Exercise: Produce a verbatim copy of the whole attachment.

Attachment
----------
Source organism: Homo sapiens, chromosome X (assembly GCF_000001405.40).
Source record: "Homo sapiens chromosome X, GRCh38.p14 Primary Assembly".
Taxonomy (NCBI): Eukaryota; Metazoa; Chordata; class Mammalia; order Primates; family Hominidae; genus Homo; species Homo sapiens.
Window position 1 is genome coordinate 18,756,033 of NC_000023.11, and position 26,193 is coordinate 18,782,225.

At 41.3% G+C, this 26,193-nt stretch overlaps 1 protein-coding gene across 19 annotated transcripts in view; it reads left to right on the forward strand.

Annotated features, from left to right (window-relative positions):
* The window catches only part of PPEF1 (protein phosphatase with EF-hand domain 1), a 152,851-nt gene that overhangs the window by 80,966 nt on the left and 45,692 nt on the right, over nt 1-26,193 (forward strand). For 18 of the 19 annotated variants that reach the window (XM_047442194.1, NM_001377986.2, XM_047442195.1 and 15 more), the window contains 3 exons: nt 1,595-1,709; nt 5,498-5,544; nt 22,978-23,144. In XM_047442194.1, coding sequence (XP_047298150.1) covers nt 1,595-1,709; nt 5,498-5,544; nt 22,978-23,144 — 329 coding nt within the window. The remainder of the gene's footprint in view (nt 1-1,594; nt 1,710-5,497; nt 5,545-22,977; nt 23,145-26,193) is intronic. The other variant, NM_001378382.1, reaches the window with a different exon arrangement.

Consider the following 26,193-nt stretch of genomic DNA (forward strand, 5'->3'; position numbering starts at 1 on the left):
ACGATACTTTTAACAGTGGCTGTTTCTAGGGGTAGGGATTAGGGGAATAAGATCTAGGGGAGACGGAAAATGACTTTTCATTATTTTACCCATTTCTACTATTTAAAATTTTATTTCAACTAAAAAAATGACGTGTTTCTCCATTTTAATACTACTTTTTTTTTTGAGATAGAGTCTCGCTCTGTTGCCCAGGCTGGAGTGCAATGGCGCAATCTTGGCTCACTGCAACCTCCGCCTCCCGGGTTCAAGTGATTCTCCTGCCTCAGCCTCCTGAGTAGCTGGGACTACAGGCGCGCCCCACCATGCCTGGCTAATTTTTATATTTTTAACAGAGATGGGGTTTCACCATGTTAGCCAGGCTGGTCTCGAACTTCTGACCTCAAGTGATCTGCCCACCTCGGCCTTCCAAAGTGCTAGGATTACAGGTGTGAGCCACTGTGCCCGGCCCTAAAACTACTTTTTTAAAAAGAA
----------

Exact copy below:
Source organism: Homo sapiens, chromosome X (assembly GCF_000001405.40).
Source record: "Homo sapiens chromosome X, GRCh38.p14 Primary Assembly".
Taxonomy (NCBI): Eukaryota; Metazoa; Chordata; class Mammalia; order Primates; family Hominidae; genus Homo; species Homo sapiens.
Window position 1 is genome coordinate 18,756,033 of NC_000023.11, and position 26,193 is coordinate 18,782,225.

At 41.3% G+C, this 26,193-nt stretch overlaps 1 protein-coding gene across 19 annotated transcripts in view; it reads left to right on the forward strand.

Annotated features, from left to right (window-relative positions):
* The window catches only part of PPEF1 (protein phosphatase with EF-hand domain 1), a 152,851-nt gene that overhangs the window by 80,966 nt on the left and 45,692 nt on the right, over nt 1-26,193 (forward strand). For 18 of the 19 annotated variants that reach the window (XM_047442194.1, NM_001377986.2, XM_047442195.1 and 15 more), the window contains 3 exons: nt 1,595-1,709; nt 5,498-5,544; nt 22,978-23,144. In XM_047442194.1, coding sequence (XP_047298150.1) covers nt 1,595-1,709; nt 5,498-5,544; nt 22,978-23,144 — 329 coding nt within the window. The remainder of the gene's footprint in view (nt 1-1,594; nt 1,710-5,497; nt 5,545-22,977; nt 23,145-26,193) is intronic. The other variant, NM_001378382.1, reaches the window with a different exon arrangement.

Consider the following 26,193-nt stretch of genomic DNA (forward strand, 5'->3'; position numbering starts at 1 on the left):
ACGATACTTTTAACAGTGGCTGTTTCTAGGGGTAGGGATTAGGGGAATAAGATCTAGGGGAGACGGAAAATGACTTTTCATTATTTTACCCATTTCTACTATTTAAAATTTTATTTCAACTAAAAAAATGACGTGTTTCTCCATTTTAATACTACTTTTTTTTTTGAGATAGAGTCTCGCTCTGTTGCCCAGGCTGGAGTGCAATGGCGCAATCTTGGCTCACTGCAACCTCCGCCTCCCGGGTTCAAGTGATTCTCCTGCCTCAGCCTCCTGAGTAGCTGGGACTACAGGCGCGCCCCACCATGCCTGGCTAATTTTTATATTTTTAACAGAGATGGGGTTTCACCATGTTAGCCAGGCTGGTCTCGAACTTCTGACCTCAAGTGATCTGCCCACCTCGGCCTTCCAAAGTGCTAGGATTACAGGTGTGAGCCACTGTGCCCGGCCCTAAAACTACTTTTTTAAAAAGAA